• Critical thinking skills, as diesel mechanics must be able to diagnose problems in vehicles and determine necessary repair strategies

Education

To become a diesel mechanic, you will need a high school diploma or equivalent. High school or postsecondary courses in automotive repair, electronics and mathematics provide a strong educational background and excellent job opportunities for diesel mechanics.

Employers are increasingly preferring to hire mechanics with postsecondary education in diesel engine repair, which can be completed at a community college or vocational school. Mechanics without postsecondary education will require more supervision and on-the-job training. This on-the-job training includes learning routine maintenance and repair tasks to begin with. Once they show more confidence, they move on to more complicated subjects, such as vehicle diagnostics. However, this process can take 3 to 4 year and mechanics without postsecondary education will therefore face stronger competition because training is expensive and time-consuming.

Certifications

After completing all relevant training, diesel mechanics may want to consider getting certified. Although not essential, certification demonstrates competence and experience. Certification from the National Institute for Automotive Service Excellence (ASE) is the standard credential for diesel mechanics. Diesel mechanics may choose to be certified in specific repair areas, such as drivetrains, electronic systems, and preventative maintenance and inspection. To earn certification, mechanics must have 2 years of work experience and pass one or more ASE exams. To remain certified, diesel mechanics must pass a recertification exam every 5 years.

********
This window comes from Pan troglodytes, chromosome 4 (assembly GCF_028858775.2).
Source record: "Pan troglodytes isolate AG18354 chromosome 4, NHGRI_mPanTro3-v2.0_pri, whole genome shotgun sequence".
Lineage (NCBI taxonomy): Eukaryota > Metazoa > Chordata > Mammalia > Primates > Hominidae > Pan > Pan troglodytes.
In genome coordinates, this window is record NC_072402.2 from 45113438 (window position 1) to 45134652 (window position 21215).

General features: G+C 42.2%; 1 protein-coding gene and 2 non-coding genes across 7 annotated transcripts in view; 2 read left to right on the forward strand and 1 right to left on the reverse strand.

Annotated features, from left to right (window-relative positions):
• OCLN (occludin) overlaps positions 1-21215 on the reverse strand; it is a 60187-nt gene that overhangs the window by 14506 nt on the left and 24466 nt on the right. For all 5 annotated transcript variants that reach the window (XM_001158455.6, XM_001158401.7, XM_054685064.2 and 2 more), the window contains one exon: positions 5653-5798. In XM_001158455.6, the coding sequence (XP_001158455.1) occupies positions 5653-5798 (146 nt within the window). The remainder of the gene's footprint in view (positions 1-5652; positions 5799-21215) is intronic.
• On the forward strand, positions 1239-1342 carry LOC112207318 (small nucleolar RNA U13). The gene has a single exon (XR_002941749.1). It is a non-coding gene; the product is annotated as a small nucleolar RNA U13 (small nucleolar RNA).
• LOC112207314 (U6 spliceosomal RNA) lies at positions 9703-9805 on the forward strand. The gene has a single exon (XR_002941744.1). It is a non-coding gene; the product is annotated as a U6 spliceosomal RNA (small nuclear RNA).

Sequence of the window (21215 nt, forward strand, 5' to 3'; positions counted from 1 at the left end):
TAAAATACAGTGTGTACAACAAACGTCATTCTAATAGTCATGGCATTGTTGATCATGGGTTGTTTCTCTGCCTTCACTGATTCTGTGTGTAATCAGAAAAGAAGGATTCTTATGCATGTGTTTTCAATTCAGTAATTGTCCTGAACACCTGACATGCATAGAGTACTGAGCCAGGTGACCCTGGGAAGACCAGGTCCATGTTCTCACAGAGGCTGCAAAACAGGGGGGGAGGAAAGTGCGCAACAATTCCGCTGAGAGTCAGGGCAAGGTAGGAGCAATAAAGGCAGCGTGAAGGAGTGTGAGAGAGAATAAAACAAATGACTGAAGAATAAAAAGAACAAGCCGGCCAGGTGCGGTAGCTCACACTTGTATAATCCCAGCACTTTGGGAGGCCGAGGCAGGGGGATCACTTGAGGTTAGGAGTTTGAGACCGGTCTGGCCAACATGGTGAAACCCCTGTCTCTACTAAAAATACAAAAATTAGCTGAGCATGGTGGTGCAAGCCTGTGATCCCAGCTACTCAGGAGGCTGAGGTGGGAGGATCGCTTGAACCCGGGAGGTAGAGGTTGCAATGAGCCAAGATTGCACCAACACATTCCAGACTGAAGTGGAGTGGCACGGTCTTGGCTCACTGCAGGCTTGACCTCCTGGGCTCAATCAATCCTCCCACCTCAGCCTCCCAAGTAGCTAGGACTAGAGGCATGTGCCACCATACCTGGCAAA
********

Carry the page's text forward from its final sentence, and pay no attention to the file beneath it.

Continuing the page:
Many diesel technicians are required to have a commercial driver’s license so that they may test-drive buses and large trucks.

How to Become

Summary

A career as a diesel mechanic is one that is suitable for those who are looking for an accessible career that offers many progression opportunities and a cohesive working environment.

Immediate action

Like all trades work, having experience in the field is helpful. So, we recommend you contact local garages and repair shops to see if you can help out. It is also advisable to check out what courses you local schools and colleges offer.

Education and learning

To become a diesel mechanic, it is advantageous to have postsecondary education, although it is not a necessity. Diesel mechanics will receive on-the-job training, with those who haven’t completed postsecondary education having a longer training period.

Skill development

Diesel mechanics will receive on the job training, which teaches them all the skills they need. It is also advisable to diesel mechanics become certified. Mechanics will need to resit exams every 5 years to maintain their license, which means that their skills are always developing.

FAQs

Ask a Question

Have a question about Diesel Mechanic careers? If so, our mentors would love to help! Just click on a mentor’s profile below and then fill out the “Ask a Question” form on that page. Your question will then be emailed to the mentor, who can then email you a reply.